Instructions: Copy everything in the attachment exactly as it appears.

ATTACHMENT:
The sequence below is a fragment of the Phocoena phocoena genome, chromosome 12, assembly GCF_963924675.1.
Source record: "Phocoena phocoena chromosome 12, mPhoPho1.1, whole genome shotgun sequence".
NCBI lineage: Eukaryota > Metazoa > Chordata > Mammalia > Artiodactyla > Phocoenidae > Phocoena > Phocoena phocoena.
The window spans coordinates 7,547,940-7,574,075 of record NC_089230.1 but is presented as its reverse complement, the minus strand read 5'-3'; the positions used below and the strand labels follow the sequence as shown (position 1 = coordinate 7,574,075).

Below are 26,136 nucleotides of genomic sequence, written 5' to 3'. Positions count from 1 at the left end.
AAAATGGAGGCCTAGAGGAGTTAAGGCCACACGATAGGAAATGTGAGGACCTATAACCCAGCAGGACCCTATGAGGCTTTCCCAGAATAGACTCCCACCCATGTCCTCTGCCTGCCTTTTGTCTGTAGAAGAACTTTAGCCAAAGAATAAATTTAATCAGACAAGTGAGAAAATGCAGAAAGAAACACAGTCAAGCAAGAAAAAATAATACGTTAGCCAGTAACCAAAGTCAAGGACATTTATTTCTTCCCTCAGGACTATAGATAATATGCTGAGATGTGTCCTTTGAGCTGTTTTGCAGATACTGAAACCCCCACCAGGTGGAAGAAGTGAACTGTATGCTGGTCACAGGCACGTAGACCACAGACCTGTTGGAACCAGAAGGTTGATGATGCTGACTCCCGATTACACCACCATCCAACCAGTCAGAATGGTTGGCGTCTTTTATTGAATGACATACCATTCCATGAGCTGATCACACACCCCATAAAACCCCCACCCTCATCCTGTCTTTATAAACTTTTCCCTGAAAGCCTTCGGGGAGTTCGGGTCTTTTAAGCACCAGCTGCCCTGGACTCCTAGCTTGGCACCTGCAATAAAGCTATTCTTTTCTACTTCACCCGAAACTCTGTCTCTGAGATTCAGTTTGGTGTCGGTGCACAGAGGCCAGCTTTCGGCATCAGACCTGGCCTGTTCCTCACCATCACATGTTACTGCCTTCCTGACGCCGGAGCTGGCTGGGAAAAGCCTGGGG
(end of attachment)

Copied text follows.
The sequence below is a fragment of the Phocoena phocoena genome, chromosome 12, assembly GCF_963924675.1.
Source record: "Phocoena phocoena chromosome 12, mPhoPho1.1, whole genome shotgun sequence".
NCBI lineage: Eukaryota > Metazoa > Chordata > Mammalia > Artiodactyla > Phocoenidae > Phocoena > Phocoena phocoena.
The window spans coordinates 7,547,940-7,574,075 of record NC_089230.1 but is presented as its reverse complement, the minus strand read 5'-3'; the positions used below and the strand labels follow the sequence as shown (position 1 = coordinate 7,574,075).

Below are 26,136 nucleotides of genomic sequence, written 5' to 3'. Positions count from 1 at the left end.
AAAATGGAGGCCTAGAGGAGTTAAGGCCACACGATAGGAAATGTGAGGACCTATAACCCAGCAGGACCCTATGAGGCTTTCCCAGAATAGACTCCCACCCATGTCCTCTGCCTGCCTTTTGTCTGTAGAAGAACTTTAGCCAAAGAATAAATTTAATCAGACAAGTGAGAAAATGCAGAAAGAAACACAGTCAAGCAAGAAAAAATAATACGTTAGCCAGTAACCAAAGTCAAGGACATTTATTTCTTCCCTCAGGACTATAGATAATATGCTGAGATGTGTCCTTTGAGCTGTTTTGCAGATACTGAAACCCCCACCAGGTGGAAGAAGTGAACTGTATGCTGGTCACAGGCACGTAGACCACAGACCTGTTGGAACCAGAAGGTTGATGATGCTGACTCCCGATTACACCACCATCCAACCAGTCAGAATGGTTGGCGTCTTTTATTGAATGACATACCATTCCATGAGCTGATCACACACCCCATAAAACCCCCACCCTCATCCTGTCTTTATAAACTTTTCCCTGAAAGCCTTCGGGGAGTTCGGGTCTTTTAAGCACCAGCTGCCCTGGACTCCTAGCTTGGCACCTGCAATAAAGCTATTCTTTTCTACTTCACCCGAAACTCTGTCTCTGAGATTCAGTTTGGTGTCGGTGCACAGAGGCCAGCTTTCGGCATCAGACCTGGCCTGTTCCTCACCATCACATGTTACTGCCTTCCTGACGCCGGAGCTGGCTGGGAAAAGCCTGGGG